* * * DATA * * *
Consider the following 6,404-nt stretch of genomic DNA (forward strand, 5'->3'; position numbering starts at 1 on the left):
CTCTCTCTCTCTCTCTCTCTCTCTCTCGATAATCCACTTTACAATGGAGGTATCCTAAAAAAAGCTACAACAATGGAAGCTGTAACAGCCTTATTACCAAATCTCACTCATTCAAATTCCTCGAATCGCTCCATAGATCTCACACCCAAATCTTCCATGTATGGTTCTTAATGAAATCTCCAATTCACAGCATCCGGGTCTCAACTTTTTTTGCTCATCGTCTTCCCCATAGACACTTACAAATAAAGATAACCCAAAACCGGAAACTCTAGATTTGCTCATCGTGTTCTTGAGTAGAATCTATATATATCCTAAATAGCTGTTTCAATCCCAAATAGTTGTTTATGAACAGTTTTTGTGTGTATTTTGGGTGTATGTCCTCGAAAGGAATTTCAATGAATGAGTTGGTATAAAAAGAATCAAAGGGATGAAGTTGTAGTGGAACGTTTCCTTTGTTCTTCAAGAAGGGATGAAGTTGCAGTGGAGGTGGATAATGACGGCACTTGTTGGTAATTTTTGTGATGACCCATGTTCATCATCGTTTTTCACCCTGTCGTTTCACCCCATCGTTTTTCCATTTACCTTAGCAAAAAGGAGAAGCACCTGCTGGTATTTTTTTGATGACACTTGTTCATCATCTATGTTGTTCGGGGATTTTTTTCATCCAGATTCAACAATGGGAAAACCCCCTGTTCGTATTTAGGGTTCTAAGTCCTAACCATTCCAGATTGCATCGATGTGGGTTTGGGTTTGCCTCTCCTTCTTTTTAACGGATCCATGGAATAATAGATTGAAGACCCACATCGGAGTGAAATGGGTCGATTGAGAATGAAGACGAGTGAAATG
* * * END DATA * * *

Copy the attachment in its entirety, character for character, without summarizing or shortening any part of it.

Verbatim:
Consider the following 6,404-nt stretch of genomic DNA (forward strand, 5'->3'; position numbering starts at 1 on the left):
CTCTCTCTCTCTCTCTCTCTCTCTCTCGATAATCCACTTTACAATGGAGGTATCCTAAAAAAAGCTACAACAATGGAAGCTGTAACAGCCTTATTACCAAATCTCACTCATTCAAATTCCTCGAATCGCTCCATAGATCTCACACCCAAATCTTCCATGTATGGTTCTTAATGAAATCTCCAATTCACAGCATCCGGGTCTCAACTTTTTTTGCTCATCGTCTTCCCCATAGACACTTACAAATAAAGATAACCCAAAACCGGAAACTCTAGATTTGCTCATCGTGTTCTTGAGTAGAATCTATATATATCCTAAATAGCTGTTTCAATCCCAAATAGTTGTTTATGAACAGTTTTTGTGTGTATTTTGGGTGTATGTCCTCGAAAGGAATTTCAATGAATGAGTTGGTATAAAAAGAATCAAAGGGATGAAGTTGTAGTGGAACGTTTCCTTTGTTCTTCAAGAAGGGATGAAGTTGCAGTGGAGGTGGATAATGACGGCACTTGTTGGTAATTTTTGTGATGACCCATGTTCATCATCGTTTTTCACCCTGTCGTTTCACCCCATCGTTTTTCCATTTACCTTAGCAAAAAGGAGAAGCACCTGCTGGTATTTTTTTGATGACACTTGTTCATCATCTATGTTGTTCGGGGATTTTTTTCATCCAGATTCAACAATGGGAAAACCCCCTGTTCGTATTTAGGGTTCTAAGTCCTAACCATTCCAGATTGCATCGATGTGGGTTTGGGTTTGCCTCTCCTTCTTTTTAACGGATCCATGGAATAATAGATTGAAGACCCACATCGGAGTGAAATGGGTCGATTGAGAATGAAGACGAGTGAAATG